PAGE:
But even though the speech in question occurred in the online realm, Aggergaard says the school still may have been justified because educators ..... (article cut to save bandwidth)

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A professional singer said on Monday she sang through a throat surgery carried out under hypnosis in France to ensure that doctors did not harm her vocal cords.

Singer Alama Kante, 31, who is from Guinea and specializes in traditional African songs, revealed the operation more than two months after it took place in April, saying she was now fully healed.

"I remember (during surgery) this voice singing all the time, my voice going around in my head because I said to myself it is out of the question that I lose my voice," Kante, who lives in France and is the niece of Guinean singer Mory Kante, told Reuters.

The procedure to remove her thyroid gland - whose cells had become enlarged and thus a cancer risk - was unorthodox. The operation is usually conducted under anaesthetic, with a tube inserted down the throat.

Recognizing that any damage to vocal cords and important nerves by the tube, and during the tumor extraction itself could truncate Kante's singing range, Dr. Gilles Dhonneur opted for medical hypnosis to allow the patient to remain awake and able to respond during the procedure.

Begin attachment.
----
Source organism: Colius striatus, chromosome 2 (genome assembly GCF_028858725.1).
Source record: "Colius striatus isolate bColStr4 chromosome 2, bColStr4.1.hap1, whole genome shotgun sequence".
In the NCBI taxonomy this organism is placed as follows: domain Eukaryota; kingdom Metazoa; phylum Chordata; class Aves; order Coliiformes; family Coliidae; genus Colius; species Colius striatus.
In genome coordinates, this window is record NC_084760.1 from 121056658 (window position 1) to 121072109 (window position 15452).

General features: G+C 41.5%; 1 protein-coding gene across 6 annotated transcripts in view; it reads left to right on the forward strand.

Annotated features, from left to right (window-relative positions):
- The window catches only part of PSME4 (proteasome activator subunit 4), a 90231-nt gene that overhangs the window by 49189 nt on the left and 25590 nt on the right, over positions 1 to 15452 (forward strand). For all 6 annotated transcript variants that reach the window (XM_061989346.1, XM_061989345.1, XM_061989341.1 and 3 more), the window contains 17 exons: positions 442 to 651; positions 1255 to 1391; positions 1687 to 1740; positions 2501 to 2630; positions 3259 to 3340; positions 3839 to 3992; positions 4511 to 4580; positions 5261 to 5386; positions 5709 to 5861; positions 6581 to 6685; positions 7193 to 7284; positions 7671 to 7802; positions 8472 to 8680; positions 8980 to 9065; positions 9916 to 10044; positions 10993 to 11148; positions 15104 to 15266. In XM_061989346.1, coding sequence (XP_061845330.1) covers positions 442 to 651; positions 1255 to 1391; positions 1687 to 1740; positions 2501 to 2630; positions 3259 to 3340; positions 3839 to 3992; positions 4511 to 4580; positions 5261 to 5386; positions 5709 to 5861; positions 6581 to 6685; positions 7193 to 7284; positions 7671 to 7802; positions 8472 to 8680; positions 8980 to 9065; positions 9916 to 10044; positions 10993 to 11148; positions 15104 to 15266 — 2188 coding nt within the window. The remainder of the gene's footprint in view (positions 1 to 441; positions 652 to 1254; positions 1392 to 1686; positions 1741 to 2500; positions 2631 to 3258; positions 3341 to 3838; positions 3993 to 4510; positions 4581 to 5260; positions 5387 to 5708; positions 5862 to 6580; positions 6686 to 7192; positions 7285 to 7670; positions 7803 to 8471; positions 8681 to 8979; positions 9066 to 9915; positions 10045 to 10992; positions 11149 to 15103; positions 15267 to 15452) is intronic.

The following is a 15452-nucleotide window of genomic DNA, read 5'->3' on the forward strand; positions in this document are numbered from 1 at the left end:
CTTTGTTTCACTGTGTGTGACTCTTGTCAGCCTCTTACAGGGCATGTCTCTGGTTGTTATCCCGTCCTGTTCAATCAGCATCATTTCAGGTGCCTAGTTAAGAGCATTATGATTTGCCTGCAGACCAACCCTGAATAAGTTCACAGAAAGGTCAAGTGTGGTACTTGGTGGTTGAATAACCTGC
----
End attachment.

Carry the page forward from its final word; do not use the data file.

Dhonneur, head of anaesthesiology at the Henri-Mondor de Cretail Hospital outside Paris, has been perfecting the technique of medical hypnosis for two years.

"The pain of such an operation is unbearable if you're conscious," Dhonneur told Le Parisian daily. "Only medical hypnosis would allow someone to tolerate such an ordeal."

Kante remembers the hypnotist telling her that the pain she felt was that of childbirth, and remembers the song lyrics she sang to help control it: "Fight, never give up..."

"There was a moment where I really felt pain ... and it passed, the pain passed and afterwards it was normal, as ..... (article cut to save bandwidth)